Monday, 28 February 2011

Somewhere Towards The End - Diana Athill

In this book Diana Athill writes about what it's like to be old. She is beautifully unsentimental as she considers her life. She says that there is not much point in writing a book unless you're prepared to be honest and she neither minimises or exaggerates the problems of getting older.

As she looks back on her life she picks out some regrets. One of the main ones is not ensuring that she hadn't ensured her financial stability while she was working (though she didn't retire until she was 75) which would have removed some of the worry about looking after her elderly mother. But she doesn't blame anyone but herself for this. She knows she should've had a better salary at Andre Deutsch where she worked for so many years, but believes that it was her own fault for not fighting for it.

She writes very frankly about relationships and the gradually loss of sexual relationships. She accepts this without much regret, though she had enjoyed sex. She said to her final lover, 'The trouble with me is that the spirit is willing but the flesh is weak. My body has gone against it.' She had a sneaking suspicion that he felt the same way!

She has been very lucky to enjoy good health for most of her life and her fears about dying are eased somewhat by the fact that everyone in her family seems to have had an easy death. (Her mother's last words were, 'It was absolutely divine'. She was talking about a trip to a garden centre with Athill's brother).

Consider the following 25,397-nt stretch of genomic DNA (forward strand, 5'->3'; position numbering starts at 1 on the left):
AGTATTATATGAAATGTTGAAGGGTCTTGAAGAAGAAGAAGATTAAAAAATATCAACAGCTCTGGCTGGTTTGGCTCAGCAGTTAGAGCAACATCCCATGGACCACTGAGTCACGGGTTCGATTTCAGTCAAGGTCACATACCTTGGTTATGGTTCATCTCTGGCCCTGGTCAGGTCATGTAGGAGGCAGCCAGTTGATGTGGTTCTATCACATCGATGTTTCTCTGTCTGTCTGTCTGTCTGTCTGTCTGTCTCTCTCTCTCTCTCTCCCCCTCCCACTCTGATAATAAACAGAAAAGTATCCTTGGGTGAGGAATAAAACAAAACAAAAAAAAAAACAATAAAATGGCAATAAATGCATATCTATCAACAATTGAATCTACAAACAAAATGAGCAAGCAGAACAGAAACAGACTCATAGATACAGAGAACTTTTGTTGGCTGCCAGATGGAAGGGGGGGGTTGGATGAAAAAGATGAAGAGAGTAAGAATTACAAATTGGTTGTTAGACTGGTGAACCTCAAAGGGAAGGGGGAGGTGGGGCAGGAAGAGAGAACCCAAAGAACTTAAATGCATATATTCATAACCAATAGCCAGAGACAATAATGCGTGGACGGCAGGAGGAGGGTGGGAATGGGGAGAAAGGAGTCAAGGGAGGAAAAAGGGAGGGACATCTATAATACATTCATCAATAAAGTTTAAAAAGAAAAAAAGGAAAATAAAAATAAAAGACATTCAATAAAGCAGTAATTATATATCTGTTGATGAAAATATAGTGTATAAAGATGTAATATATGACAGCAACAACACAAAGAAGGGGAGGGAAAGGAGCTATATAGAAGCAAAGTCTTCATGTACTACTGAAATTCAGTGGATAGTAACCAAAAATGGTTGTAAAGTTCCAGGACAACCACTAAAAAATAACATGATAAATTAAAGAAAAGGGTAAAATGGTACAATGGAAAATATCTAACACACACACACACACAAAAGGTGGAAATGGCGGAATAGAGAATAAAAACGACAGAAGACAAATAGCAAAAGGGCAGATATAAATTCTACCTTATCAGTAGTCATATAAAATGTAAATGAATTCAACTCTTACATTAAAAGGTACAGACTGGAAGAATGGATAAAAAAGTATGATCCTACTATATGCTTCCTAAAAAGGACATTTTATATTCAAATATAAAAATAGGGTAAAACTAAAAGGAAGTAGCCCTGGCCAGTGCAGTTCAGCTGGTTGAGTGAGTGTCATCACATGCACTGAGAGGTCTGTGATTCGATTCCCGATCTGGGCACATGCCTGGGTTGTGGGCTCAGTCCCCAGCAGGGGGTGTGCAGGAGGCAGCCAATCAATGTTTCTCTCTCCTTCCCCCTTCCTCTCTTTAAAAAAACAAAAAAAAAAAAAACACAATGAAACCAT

She doesn't give advice as such, but it would seem that her key ingredients for a happy old age are keeping your interests and hobbies up and having the company of younger people.

Something that she mentioned which caught my attention particularly was that she doesn't like to read novels any more, though she read nothing other than novels as a younger woman. The reason she only reads non-fiction now is:

I no longer feel the need to ponder human relationships - particularly not love affairs - but I do still want to be fed facts, to be given material which extends the region in which my mind can wander...

I enjoyed this book tremendously. Athill has a lovely clear voice which reads wonderfully. It's not a handbook, she's not preachy. She just tells of her life as it is.


  1. I've had this on the tbr pile since it came out, but somehow haven't got round to it. She is such a remarkable woman and a real example of how to grow old in body but not in mind. Thank you for reminding me about it.

  2. Annie - after reading it I wished I was a friend of hers!